Precinct Reporter 04 12 2018 E Edition Page A-2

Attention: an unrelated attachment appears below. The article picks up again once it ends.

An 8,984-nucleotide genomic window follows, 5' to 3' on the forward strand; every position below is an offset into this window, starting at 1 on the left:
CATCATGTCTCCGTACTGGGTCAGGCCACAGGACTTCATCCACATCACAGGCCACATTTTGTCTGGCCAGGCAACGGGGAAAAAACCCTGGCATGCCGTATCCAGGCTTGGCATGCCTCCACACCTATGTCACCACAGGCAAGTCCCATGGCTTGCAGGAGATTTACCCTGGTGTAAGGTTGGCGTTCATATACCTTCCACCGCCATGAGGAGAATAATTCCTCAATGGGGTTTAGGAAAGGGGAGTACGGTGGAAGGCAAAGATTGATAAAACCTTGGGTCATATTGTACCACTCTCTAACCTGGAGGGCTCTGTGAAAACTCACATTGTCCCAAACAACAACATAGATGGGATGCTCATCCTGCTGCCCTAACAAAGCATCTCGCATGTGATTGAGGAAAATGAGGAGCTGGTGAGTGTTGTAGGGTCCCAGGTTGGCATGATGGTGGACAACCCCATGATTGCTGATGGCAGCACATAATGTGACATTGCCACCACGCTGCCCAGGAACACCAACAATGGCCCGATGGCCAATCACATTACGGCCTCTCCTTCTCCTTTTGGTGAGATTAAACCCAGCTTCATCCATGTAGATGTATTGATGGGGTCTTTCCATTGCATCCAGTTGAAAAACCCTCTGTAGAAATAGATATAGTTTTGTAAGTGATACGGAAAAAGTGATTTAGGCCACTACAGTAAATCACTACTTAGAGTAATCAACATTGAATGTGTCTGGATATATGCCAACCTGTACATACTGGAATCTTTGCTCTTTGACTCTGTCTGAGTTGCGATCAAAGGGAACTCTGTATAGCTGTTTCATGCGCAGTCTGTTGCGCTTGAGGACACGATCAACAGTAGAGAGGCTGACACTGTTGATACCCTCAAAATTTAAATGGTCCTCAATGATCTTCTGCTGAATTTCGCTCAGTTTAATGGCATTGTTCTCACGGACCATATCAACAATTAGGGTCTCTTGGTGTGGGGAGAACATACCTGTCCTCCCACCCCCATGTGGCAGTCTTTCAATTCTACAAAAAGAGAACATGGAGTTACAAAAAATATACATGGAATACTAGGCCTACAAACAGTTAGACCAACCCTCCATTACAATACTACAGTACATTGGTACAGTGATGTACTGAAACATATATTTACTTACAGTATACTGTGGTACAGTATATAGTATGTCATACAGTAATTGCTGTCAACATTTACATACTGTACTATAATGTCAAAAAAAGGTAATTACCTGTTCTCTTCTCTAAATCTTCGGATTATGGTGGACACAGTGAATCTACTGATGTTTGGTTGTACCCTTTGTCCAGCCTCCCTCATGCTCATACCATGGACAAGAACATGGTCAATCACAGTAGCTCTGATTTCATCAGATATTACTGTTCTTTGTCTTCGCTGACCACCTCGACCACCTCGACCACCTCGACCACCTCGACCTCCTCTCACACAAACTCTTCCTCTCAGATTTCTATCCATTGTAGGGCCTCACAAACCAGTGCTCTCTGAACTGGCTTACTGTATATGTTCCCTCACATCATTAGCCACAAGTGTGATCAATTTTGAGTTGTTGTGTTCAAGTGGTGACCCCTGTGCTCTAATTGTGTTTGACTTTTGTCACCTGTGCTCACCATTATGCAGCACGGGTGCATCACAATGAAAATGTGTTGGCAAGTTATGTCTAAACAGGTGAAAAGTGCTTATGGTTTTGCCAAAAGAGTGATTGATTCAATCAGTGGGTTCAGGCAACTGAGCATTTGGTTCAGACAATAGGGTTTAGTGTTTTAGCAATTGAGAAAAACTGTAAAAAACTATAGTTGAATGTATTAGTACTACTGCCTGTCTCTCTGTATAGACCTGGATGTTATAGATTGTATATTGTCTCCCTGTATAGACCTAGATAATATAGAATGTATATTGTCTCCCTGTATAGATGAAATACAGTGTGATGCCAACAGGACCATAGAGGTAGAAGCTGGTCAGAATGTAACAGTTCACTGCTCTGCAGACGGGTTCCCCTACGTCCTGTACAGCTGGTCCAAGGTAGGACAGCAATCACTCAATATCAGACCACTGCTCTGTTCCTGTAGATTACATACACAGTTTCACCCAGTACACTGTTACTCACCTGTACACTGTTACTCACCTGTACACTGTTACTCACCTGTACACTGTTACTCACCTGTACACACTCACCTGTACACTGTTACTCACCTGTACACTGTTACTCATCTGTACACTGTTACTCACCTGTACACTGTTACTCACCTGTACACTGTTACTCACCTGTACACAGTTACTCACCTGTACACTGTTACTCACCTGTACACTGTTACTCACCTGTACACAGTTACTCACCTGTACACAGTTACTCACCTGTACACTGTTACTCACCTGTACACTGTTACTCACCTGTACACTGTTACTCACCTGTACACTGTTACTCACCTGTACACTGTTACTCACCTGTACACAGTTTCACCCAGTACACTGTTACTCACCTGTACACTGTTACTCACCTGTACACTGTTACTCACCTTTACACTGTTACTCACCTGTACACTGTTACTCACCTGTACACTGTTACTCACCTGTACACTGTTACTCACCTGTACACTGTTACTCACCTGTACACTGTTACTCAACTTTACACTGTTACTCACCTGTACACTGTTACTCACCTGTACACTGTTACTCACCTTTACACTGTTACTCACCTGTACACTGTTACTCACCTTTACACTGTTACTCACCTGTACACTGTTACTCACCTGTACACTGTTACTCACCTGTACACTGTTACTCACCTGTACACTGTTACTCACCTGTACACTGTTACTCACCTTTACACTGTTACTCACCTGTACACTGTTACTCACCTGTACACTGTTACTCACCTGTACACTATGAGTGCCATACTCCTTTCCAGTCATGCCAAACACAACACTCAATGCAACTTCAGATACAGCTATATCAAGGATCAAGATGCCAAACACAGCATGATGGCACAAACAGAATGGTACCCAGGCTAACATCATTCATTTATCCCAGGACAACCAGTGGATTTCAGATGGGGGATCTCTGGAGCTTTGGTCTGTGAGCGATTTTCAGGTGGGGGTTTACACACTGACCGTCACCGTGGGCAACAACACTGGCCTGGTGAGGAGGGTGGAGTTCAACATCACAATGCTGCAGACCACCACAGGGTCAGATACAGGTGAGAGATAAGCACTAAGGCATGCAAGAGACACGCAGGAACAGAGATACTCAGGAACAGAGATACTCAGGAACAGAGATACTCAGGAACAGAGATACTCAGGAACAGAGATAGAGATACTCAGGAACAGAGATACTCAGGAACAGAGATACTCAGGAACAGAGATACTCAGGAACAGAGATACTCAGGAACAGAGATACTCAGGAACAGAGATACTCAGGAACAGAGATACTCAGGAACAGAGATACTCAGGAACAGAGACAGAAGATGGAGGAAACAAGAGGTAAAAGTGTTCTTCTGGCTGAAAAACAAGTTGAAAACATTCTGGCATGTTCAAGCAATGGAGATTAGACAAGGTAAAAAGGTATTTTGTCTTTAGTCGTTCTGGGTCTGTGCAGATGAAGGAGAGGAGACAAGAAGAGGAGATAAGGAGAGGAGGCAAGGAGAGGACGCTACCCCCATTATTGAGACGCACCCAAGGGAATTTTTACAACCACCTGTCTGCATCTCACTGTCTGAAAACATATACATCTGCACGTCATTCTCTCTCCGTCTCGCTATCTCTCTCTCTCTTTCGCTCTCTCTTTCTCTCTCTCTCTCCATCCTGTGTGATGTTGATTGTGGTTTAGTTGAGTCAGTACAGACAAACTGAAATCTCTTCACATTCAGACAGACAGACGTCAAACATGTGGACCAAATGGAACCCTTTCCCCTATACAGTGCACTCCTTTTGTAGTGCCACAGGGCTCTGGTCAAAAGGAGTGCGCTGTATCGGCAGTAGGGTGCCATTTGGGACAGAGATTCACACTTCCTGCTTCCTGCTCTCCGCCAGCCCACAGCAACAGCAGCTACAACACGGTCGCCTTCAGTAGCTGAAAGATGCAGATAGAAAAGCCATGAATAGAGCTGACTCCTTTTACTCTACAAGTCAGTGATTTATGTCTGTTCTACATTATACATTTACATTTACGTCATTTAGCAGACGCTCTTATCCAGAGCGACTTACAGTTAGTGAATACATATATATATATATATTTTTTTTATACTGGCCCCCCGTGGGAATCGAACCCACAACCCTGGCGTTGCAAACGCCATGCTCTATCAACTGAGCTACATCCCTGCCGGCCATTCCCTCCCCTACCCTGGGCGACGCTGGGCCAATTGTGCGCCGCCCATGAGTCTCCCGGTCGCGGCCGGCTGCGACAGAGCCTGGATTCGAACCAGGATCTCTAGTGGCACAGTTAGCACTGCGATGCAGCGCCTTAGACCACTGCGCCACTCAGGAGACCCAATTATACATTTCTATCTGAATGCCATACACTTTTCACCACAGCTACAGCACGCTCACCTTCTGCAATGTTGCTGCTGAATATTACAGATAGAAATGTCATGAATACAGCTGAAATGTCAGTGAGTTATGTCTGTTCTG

A-2 Thursday, April 12, 2018 Precinct Reporter Fontana Walmart Honors Legacy of Dr. Martin Omnitrans Wants Public Input for Proposed Changes April 4th marked 50 years since the death of Dr. Martin Luther King Jr., and his message and values of dignity, equality, justice and service still inspire and motivate millions of people. To honor Dr. Kings legacy and commitment to service, local Walmart leadership and associates in Fontana hosted and participated in a book reading on Dr. Martin Luther King Jr.s legacy starting at Dorothy Grant Elementary School. Dr. Kings lessons have stood the test of time and continue to unite our communities, bridge differences and bring us together as a people, said Walmart Market Manager Jondolon Bush. We encourage everyone to volunteer in an act of service no matter how big or small - to honor the legacy of Dr. King. As part of this event, Walmart donated 1,000 copies of Brad Meltzers book I Am Martin Luther King Jr. to students across 10 Fontana USD elementary schools. Students were challenged to think critically about Dr. Kings message of equality, service, and leadership, and given an activity to illustrate what they want their positive impact in the community to be. Walmart presented the Fontana USD with a $1,500 donation. Along with the acts of service, the Walmart Foundation has awarded nearly $4 million to 12 nonprofit organizations working to help promote access, equity and inclusion among diverse populations. Running sbX on Saturdays, better service to Colonies Crossroads, and no longer accepting pennies on board are among the changes proposed by Omnitrans for 2018 and 2019. To gather public comments, the transit agency will hold a series of meetings between April 7 and 12. Omnitrans proposes to add Saturday service in January 2019, with sbX vehicles operating every 20 minutes from 7am to 8pm. The service proposals, including any changes made as the result of public comments, are expected to go to the Omnitrans Board of Directors for final approval on May 2. The comment deadline is Monday, April 16. Local Students (Cont. from Page A-1) shootings from 2009 to 2016 in the U.S. With four or more shot and killed, totaling 848 shot and killed, and 339 shot and injured. At the event, local senior Lynette Gomez, 17, is singing songs, one specifically addressing gun control. She said students everywhere are talking about the issue, but the fear is because they know they dont have the direct control over policy at the highest levels. A lot of students at my school feel unsafe because it can happen in any school district, I dont think it has to do with the area [of San Bernardino]. It has to do with the students, said Gomez, who plans to pursue her teaching credentials. Last month, she and her friends assembled to support gun control awareness, and she is glad to see students take a stronger role in expanding the discussion. That day, all of her classmates paid close attention to the students speaking from the Parkland shooting. As more students unite, she feels there is a greater possibility to impact gun control for safer schools. Its good that students are now learning to speak out and be heard, not only locally, but at the state [levels] and other countries. Theyre learning to speak out for their own safety and the safety of their peers, she said. https://www.change. org/p/u-s-senate-national- high-school-walk-out-for- anti-gun-violence Westside S.B. (Cont. from Page A-1) center. They dont come and do it there, they do it at their house, he said. Back when his own dad was little, he said his grandfather didnt want him hanging out at the center because it wasnt safe. These days, he said nothing negative happens there, thanks to the late community activist John Grin. Before Mr. Grin passed, he made sure the park was clean, and since hes passed, we make sure its clean. When griti happens, we get rid of it, he said. We feed every day. Local kids get snacks, and dinner free at 4:00 p.m. Kids and youth can access many activities, including arts and crafts, a computer room and sports. Last week, Bolton was there when the kids made slime and paintings. They also have Play Station and X-boxes, ping pong, pool tables, board games. If thats not enough, there are plenty of books to read. There are lots of games for the kids, basketball court, we play 21 with all the kids, tug of war and well go and eat, he said. His grandfather, Carelize Carrington, a long-time volunteer, said he is proud of his grandsons work ethic, focus and maturity. Hes been in church all of his life, he sings, he ushers, everybody says the Lord is working with him, he is gifted, he said. Ive had him since he was six months, I dont even call him my grandson, I call him my son. Carrington is a past president of the Delmann Heights Community Cluster Association, formerly filled by the late John Grin. That seat continues to be empty sinceGrinpassedin2016. Delmann Heights Center Manager Matt Douglas said the center still runs the Head Start program and has 15-25 youth at the center daily for after school help, and free dinner or to just hang out. In the summer, participation doubles with free snacks and lunch. He commended Bolton and his grandfather for the help they both give over the years to support the community. For the summer, the center hosts T-Ball and other citywide events. They also have limited tickets set aside for exciting field trips, such as Knotts Soak City Water Park, with first dibs for regular participants. He said the center always welcomes extra help to get resources out to the community. Mr. C volunteers for our food distribution program, we give out 120 bags of food [once a month]. We get five senior volunteers to help out with that, he said. Were always looking to expand our partnerships, and get the community back involved into the center. For more information, call Delmann Heights Community Center at (909) 880-1362 ------- Support Our Advertisers